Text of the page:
Then recapitalize. At least at that point you have a number. Right now with the unpriceable derivatives, no one can figure out what needs to be figured out first before you can take decisive action.

  44. With all due respect, James Surowiecki is a hack popularizer of the conventional wisdom. James Kwak is not.

  45. “I honestly do not understand how “nationalization” would result in a more critically wounded economy.”

    It wouldn’t, it would just mean that the “best and brightest” got wiped out and kicked out. God forbid that these geniuses/”nobles”/insiders should have to pay for their screw-ups, when us peasants can foot the bill.

  46. Er, no, unless you could some (generally friendly) harassing of other bloggers in comment sections…

  47. >> The administration and the Federal Reserve are not merely “allowing” the banks to work their way out though. In addition to providing outright gifts of taxpayer dollars, they are doing everything they can to make this a profitable environment for them, including taking many measures that are without historical precedent. <<

    In addition, the administration is – and I think this is key to any analysis of the situation – playing politics, as any group of politicians invariably will. Decisions take public opinion and the positioning of political entities into account, and are then presented in a way to underscore the desired impact on voters.

    You have to ignore what politicians say and look more toward what they do in a case like this. Is it just a gift? I think it more likely that the real financial situation has been that much worse than anyone is publicly saying – still.

  48. >> “Too big to fail”, by definition, means operating with your liabilities guaranteed for free by the U.S. taxpayer.<<

    In other words, the cost of nationalization without any of the control.

  49. Stating that all this will end badly for the masses is more honest than “whistling in the graveyard.” Many “little people”, including multiple generations of seniors, boomers, and the college bound, are already headed for lower standard of livings in the US, conservatives and liberals alike. Unfortunately, these same people are not suffering or desperate enough to demand real change, although the “tea parties” were a small but promising beginning. In the meantime, we will continue to have one group of environmentalists demanding solar or wind while another files suits to block same on eco grounds. Sure hope those foreign oil economies continue to accept our dollars. Do they really have a better alternative?

  50. James Surowiecki’s discussion of how US banks “earned their way out of” the 1980’s LDC loan crisis, and why the US is unlikely to repeat Japan’s experience in the 1990’s, leaves out four things I can think of:

    First: what’s the difference between banks “earning their way out” of past troubles and earning their way INTO their present ones? The earning power that Mr Surowiecki kind of proudly presents as the stuff of legend is what got us . . . here.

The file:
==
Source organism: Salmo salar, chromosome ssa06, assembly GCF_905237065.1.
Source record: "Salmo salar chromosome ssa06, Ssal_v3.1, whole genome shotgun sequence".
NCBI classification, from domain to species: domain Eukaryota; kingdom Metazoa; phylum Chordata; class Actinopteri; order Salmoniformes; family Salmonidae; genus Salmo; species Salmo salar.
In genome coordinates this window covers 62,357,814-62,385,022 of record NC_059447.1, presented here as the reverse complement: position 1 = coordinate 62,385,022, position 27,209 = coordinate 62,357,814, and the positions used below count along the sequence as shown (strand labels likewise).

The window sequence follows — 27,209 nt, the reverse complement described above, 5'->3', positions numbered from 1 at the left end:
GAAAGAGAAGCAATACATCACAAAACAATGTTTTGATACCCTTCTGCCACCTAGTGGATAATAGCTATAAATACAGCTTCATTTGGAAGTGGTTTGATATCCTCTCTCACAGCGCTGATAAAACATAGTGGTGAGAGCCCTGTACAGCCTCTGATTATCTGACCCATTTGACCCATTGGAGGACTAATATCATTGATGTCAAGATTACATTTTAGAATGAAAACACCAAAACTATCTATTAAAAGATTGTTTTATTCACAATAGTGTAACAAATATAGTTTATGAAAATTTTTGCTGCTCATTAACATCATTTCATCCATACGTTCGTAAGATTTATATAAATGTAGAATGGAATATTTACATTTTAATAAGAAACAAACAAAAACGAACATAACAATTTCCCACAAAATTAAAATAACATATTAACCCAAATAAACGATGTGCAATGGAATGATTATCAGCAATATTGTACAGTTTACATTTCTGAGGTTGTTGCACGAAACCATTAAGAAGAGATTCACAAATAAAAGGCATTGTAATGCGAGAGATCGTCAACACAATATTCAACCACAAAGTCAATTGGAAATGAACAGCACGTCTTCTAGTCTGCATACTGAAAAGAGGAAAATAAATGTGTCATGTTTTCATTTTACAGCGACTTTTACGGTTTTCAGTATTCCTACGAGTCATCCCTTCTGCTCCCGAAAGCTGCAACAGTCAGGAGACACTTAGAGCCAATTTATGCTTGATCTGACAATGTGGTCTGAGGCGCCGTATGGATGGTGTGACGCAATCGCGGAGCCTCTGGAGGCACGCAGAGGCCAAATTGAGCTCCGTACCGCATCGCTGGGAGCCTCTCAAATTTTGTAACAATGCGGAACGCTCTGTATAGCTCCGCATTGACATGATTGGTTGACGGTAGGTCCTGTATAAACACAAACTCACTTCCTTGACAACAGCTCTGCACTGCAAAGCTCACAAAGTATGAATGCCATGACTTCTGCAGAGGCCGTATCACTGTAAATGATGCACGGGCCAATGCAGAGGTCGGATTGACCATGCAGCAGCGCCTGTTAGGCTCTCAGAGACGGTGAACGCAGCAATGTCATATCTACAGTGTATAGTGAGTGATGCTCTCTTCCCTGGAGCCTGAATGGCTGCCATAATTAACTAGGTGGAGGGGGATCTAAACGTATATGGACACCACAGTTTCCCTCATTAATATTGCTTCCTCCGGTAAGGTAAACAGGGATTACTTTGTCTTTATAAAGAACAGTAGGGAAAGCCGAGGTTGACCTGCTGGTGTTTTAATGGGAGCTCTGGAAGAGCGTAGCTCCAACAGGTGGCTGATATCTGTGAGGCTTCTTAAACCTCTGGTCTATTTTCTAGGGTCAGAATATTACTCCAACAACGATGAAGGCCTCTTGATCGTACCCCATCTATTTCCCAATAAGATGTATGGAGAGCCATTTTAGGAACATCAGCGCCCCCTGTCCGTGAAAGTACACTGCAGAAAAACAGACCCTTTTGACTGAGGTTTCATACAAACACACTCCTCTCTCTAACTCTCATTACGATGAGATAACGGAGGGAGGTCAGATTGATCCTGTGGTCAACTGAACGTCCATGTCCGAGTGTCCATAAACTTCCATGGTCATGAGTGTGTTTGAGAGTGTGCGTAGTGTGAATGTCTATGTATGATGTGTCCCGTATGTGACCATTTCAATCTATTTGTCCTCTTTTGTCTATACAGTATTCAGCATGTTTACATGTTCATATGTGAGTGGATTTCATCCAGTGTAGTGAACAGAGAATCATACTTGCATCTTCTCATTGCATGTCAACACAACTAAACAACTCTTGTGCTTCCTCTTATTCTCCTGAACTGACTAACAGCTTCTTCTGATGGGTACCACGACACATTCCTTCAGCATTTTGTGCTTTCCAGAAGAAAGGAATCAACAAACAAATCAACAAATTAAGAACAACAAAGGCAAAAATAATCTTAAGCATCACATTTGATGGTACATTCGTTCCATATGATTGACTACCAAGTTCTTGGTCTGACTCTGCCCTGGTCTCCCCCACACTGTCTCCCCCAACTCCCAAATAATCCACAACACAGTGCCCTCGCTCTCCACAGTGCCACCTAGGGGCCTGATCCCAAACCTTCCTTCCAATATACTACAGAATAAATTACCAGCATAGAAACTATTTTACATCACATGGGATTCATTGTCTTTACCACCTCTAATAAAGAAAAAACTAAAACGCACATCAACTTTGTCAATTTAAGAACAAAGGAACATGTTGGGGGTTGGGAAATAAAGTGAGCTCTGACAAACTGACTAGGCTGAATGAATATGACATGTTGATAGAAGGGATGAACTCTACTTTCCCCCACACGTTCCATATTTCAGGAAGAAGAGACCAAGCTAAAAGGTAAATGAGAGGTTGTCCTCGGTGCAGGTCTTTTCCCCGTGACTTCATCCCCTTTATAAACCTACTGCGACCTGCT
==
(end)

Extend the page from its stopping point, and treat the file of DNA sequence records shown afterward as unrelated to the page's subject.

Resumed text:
Second: it’s not clear that banks earned their way out of the 1980’s crisis. Maybe they just spent many years – many more than the “couple of years” Mr. Surowiecki says it took for everything to be fine again – negotiating the transfer of their losses to official creditors. See Prof Michael Dooley’s discussion here:


    Third, if the 1980’s is to be the model for rescuing the banking system today, then we’ll probably see some “evergreening”. (C’mon, isn’t that what PPIP is?) As Prof Dooley points out, commercial banks’ “evergreening” of their Latin American loans during the 1980’s was an essential part of the ‘recovery’ process and of the banks’ loss sharing negotiations with their governments. At his presentation at the CSIS last October, Japan expert Richard Koo told the same story about “evergreening” based on his experience at the NY Fed during the 1980’s. And he made the point that such practices may be a necessary and legitimate strategy for banking SYSTEM rescue although contrary to what would be best for any individual bank.

    Finally, whether or not it is necessary/legitimate, if a 1980’s-style multi-year banking system rescue is the strategy chosen, the greatest suffering will occur where the debt overhang remains while that strategy is executed. In the US in the 1980’s, that was offshore. Prof Dooley points out that the Latin American debtor countries suffered most while foreign commercial banks and their governments made rescuing themselves the top priority in ‘restructuring’ negotiations.

    In the US today, as in Japan in 1990’s, the debt overhang is at home. So US businesses and – especially – homeowners and consumers – will suffer while the banks dance with their governments about who takes what losses and when on the old capital structure. Can’t we already see this in the de-prioritization of real debt (e.g., mortgage) restructuring that produces losses for banks but benefits borrowers and resets the cycle?

    So I see more similarities than differences between the US in 2009 and Japan in the 1990’s – epecially if the response to the 1980’s crisis is the model for our response to this one. Where there are differences I think they probably mean today’s US is worse than Japan. For me, the good news is that Japan’s response to the 1990’s, given the problems and the alternative outcomes the Japanese were facing, actually looks pretty good. There are miles to go before we sleep, and as we go we may end up aspiring to “turn Japanese” instead of dreading it.